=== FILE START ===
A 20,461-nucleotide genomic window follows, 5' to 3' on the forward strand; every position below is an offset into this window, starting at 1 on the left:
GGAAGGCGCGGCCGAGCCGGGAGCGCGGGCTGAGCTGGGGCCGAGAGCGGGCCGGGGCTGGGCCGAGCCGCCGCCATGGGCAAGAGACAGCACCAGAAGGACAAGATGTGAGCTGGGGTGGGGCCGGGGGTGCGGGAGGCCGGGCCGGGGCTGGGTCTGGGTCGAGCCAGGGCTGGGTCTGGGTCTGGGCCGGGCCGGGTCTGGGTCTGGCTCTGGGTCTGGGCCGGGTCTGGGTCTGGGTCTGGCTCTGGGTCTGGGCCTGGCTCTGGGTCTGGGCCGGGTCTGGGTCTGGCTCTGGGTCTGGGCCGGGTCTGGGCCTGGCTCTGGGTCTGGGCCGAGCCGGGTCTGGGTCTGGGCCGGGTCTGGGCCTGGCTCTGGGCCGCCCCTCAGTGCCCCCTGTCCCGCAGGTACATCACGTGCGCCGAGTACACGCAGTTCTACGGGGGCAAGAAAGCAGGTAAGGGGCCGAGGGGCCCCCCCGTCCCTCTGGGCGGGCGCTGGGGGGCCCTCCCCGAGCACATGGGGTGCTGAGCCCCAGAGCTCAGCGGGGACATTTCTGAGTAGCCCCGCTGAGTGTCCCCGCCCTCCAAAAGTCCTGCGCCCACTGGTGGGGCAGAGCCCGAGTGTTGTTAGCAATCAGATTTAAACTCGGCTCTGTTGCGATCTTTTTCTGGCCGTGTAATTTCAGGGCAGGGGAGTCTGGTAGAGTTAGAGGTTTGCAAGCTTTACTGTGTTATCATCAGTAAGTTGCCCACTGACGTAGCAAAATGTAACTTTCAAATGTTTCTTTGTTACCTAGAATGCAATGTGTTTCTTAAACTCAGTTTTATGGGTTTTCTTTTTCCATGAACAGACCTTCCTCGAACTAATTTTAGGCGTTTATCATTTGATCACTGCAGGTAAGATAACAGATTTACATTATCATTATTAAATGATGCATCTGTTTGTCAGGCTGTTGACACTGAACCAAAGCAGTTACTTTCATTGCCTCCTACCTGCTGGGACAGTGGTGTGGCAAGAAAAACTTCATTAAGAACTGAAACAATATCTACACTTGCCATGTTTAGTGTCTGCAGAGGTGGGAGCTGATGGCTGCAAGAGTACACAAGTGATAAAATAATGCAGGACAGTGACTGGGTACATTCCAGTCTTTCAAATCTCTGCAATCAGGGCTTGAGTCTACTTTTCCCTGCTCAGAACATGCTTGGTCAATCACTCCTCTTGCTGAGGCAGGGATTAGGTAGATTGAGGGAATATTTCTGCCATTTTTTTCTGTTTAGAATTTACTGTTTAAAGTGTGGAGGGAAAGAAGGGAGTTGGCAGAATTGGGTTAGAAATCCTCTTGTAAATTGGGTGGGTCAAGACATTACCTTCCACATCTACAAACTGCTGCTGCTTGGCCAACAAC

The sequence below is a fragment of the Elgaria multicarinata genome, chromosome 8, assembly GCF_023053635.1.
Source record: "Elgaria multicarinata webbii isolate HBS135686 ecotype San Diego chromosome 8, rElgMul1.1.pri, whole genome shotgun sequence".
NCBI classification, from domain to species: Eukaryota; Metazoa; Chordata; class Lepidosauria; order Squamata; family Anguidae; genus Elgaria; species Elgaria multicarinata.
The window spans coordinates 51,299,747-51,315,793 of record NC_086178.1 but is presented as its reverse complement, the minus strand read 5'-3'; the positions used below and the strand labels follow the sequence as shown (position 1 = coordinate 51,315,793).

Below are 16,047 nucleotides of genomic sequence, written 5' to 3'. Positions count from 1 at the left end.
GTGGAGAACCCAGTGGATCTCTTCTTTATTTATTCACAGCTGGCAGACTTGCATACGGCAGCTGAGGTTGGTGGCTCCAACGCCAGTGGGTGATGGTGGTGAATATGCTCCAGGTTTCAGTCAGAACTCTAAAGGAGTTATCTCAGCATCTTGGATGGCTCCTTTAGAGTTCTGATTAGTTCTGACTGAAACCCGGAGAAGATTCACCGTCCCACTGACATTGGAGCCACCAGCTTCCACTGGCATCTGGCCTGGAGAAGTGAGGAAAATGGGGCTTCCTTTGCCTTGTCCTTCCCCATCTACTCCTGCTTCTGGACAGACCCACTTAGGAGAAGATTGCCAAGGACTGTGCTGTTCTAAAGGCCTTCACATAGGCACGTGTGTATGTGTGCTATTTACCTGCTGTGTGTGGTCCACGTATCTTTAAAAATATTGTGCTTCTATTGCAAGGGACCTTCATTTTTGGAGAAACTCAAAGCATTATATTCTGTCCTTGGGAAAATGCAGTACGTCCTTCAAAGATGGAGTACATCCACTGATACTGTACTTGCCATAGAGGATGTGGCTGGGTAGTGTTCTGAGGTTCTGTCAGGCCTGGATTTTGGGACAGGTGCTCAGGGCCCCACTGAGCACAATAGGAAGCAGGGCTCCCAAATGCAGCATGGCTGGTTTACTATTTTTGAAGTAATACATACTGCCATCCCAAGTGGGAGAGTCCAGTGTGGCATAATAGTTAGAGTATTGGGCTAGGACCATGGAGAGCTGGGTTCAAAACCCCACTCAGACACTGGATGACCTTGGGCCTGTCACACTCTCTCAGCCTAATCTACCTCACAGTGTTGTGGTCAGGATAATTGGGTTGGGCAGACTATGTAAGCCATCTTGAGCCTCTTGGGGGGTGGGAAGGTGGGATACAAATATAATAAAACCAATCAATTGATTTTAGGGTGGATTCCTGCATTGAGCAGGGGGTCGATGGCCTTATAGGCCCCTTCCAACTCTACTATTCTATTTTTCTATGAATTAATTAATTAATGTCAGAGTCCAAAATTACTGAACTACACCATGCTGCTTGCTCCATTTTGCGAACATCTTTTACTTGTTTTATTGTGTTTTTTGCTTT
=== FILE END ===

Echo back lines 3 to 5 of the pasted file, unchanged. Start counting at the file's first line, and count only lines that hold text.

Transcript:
The sequence below is a fragment of the Elgaria multicarinata genome, chromosome 8, assembly GCF_023053635.1.
Source record: "Elgaria multicarinata webbii isolate HBS135686 ecotype San Diego chromosome 8, rElgMul1.1.pri, whole genome shotgun sequence".
NCBI classification, from domain to species: Eukaryota; Metazoa; Chordata; class Lepidosauria; order Squamata; family Anguidae; genus Elgaria; species Elgaria multicarinata.